Project Management has been my life for some years now. I can say that even though I never thought that this would be my career path, I have fell in love with the methodologies, education, and practice behind completing the “perfect project”. Over time I have implemented project practices in different organizations helping them run more efficiently by putting processes in place and analyzing the success or failure of those processes.
Over the last few years, I have transitioned into agile environments and I love it. So much so that I decided to use SCRUM in my personal life. With a new home, a totally new environment, and a family who is struggling to adjust, I resorted to what I knew best. I decided that turning my family into a Scrum Team would be worth a try. Not only have I learned so much about implementing agile practices, but I have also boosted my ego when it comes to implementing processes to the most unwilling particip
ants. Here’s how I did it!
First and foremost, I had to get the family (mainly my wife) to buy-in to the process of planning and implementing 10 day sprints. With the house in disarray and no sight of resolution, I used my wife’s frustration to ease her into this “easy and painless” planning method. I didn’t sell her on the fact that this was a flexible 10 day iteration. As a matter of fact, I am not sure if she even knows that it is. The great thing is that my family (once again my wife) has the characteristics that were ideal for a new Scrum team. We shared a common vision; we had individual goals of self-improvement, and already worked well as a team.
For 10 days, we wouldn’t plan dinner, work schedules, extracurricular activities, and or free time. We decided flexibility was the key. Instead of buying up a laundry list of groceries, we bought the day of on the way home from work. This saved us on groceries tremendously. We found that we didn’t have tons of uncooked food that ended up spoiling. I could take my daughter to school in the mornings while my wife picked her up. If she had to work late or I had to go in earlier, we could easily be flexible enough to do it. On the 10th day, we would talk about the next 10 days and we would see how well we did (retrospective meeting) over a nice celebratory dinner. For me, the process was nothing new, just a different environment with different team members.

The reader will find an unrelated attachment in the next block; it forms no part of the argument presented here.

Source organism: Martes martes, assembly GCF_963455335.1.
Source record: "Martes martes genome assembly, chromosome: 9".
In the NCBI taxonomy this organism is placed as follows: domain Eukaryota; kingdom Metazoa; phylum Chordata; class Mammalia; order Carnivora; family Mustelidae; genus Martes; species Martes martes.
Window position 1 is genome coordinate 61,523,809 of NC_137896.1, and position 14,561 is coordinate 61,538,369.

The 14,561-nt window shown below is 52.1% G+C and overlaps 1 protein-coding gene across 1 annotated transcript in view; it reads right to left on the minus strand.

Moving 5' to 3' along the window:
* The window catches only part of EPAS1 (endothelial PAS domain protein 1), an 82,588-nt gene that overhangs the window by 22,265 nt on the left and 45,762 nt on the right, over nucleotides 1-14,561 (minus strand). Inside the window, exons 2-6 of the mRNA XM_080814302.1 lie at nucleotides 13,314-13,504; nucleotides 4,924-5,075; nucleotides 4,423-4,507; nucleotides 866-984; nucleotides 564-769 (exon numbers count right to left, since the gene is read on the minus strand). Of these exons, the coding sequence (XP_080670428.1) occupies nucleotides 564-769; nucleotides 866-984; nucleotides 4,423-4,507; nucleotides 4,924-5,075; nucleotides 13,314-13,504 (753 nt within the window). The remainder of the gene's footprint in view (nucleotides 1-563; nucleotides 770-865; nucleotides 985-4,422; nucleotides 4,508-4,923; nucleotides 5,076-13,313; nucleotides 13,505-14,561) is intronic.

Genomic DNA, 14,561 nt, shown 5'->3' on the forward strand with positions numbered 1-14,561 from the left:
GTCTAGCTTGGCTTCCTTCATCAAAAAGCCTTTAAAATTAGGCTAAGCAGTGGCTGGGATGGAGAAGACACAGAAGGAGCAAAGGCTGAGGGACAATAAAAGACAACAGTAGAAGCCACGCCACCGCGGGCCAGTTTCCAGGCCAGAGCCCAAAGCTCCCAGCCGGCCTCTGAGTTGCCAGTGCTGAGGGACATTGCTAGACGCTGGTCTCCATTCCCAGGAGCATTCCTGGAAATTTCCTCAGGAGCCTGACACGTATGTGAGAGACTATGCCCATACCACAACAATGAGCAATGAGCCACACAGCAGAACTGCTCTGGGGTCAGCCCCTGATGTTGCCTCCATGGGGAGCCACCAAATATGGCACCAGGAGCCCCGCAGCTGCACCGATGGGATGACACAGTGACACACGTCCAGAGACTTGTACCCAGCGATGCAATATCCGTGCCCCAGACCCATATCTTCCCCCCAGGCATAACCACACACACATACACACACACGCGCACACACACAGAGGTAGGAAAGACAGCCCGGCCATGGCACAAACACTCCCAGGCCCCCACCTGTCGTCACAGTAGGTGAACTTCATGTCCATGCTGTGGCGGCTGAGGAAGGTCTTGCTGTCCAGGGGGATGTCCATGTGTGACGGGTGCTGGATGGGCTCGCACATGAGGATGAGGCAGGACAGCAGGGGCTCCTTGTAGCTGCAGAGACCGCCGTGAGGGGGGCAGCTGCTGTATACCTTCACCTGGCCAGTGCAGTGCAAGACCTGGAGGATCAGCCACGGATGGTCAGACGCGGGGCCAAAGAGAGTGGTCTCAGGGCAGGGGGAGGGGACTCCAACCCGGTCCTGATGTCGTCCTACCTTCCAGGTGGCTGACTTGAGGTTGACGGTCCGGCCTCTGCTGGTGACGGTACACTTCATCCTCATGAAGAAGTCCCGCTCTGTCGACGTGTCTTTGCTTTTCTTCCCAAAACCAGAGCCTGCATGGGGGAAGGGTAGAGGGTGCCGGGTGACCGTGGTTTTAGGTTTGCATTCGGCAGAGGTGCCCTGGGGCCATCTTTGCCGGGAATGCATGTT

I had tried this before but to no success get my wife to work with Trello. This time however I put a process in place before adding a tool. If you have read my previous article on Trello, that would
be the simplest thing for her and she could use it on her phone. Plus, once every task was identified(mainly chores), she could link it to our synced family Google calendar. As far as groceries were concerned, we could create a running checklist of only items we were running out of. The same went for the “Household Items” list for other items that were needed. It was just like keeping an inventory replenishment list.
I’ve received the question constantly, “Does agile work outside of IT?” It works great for my family! As we’re slowing doing renovations to the house, we have schedule our own releases. Families need efficiency too, why not put the right processes and tools in place to make it happen? This may seem like an unorthodox method, but today my family is happy. We’re also getting things done more efficiently than ever. We don’t need to spend a whole bunch of effort thinking about what needs to be done next, how and when we’re going to complete something or if we have time to get work done. If you’re having the same issue within your household, turn your family onto into a scrum team. Good luck!!!None found.